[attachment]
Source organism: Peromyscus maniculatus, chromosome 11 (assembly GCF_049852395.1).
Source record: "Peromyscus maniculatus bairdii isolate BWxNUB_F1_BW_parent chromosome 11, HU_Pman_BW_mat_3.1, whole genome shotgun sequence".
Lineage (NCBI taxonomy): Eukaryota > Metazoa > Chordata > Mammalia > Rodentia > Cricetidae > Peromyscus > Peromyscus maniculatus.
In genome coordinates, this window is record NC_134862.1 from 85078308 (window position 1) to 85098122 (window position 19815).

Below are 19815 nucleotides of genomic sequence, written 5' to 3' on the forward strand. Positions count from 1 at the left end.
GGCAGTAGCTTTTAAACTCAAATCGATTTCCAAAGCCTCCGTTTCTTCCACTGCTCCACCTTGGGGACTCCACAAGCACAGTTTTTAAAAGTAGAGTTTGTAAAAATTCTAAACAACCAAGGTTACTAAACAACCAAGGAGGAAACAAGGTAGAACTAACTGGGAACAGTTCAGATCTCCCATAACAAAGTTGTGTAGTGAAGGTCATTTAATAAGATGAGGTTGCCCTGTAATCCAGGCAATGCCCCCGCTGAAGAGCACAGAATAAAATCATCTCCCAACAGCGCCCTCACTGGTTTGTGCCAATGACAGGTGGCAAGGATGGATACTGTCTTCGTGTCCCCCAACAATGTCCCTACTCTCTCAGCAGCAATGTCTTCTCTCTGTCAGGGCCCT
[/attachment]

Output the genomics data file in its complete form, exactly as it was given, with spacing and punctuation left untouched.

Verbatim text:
Source organism: Peromyscus maniculatus, chromosome 11 (assembly GCF_049852395.1).
Source record: "Peromyscus maniculatus bairdii isolate BWxNUB_F1_BW_parent chromosome 11, HU_Pman_BW_mat_3.1, whole genome shotgun sequence".
Lineage (NCBI taxonomy): Eukaryota > Metazoa > Chordata > Mammalia > Rodentia > Cricetidae > Peromyscus > Peromyscus maniculatus.
In genome coordinates, this window is record NC_134862.1 from 85078308 (window position 1) to 85098122 (window position 19815).

Below are 19815 nucleotides of genomic sequence, written 5' to 3' on the forward strand. Positions count from 1 at the left end.
GGCAGTAGCTTTTAAACTCAAATCGATTTCCAAAGCCTCCGTTTCTTCCACTGCTCCACCTTGGGGACTCCACAAGCACAGTTTTTAAAAGTAGAGTTTGTAAAAATTCTAAACAACCAAGGTTACTAAACAACCAAGGAGGAAACAAGGTAGAACTAACTGGGAACAGTTCAGATCTCCCATAACAAAGTTGTGTAGTGAAGGTCATTTAATAAGATGAGGTTGCCCTGTAATCCAGGCAATGCCCCCGCTGAAGAGCACAGAATAAAATCATCTCCCAACAGCGCCCTCACTGGTTTGTGCCAATGACAGGTGGCAAGGATGGATACTGTCTTCGTGTCCCCCAACAATGTCCCTACTCTCTCAGCAGCAATGTCTTCTCTCTGTCAGGGCCCT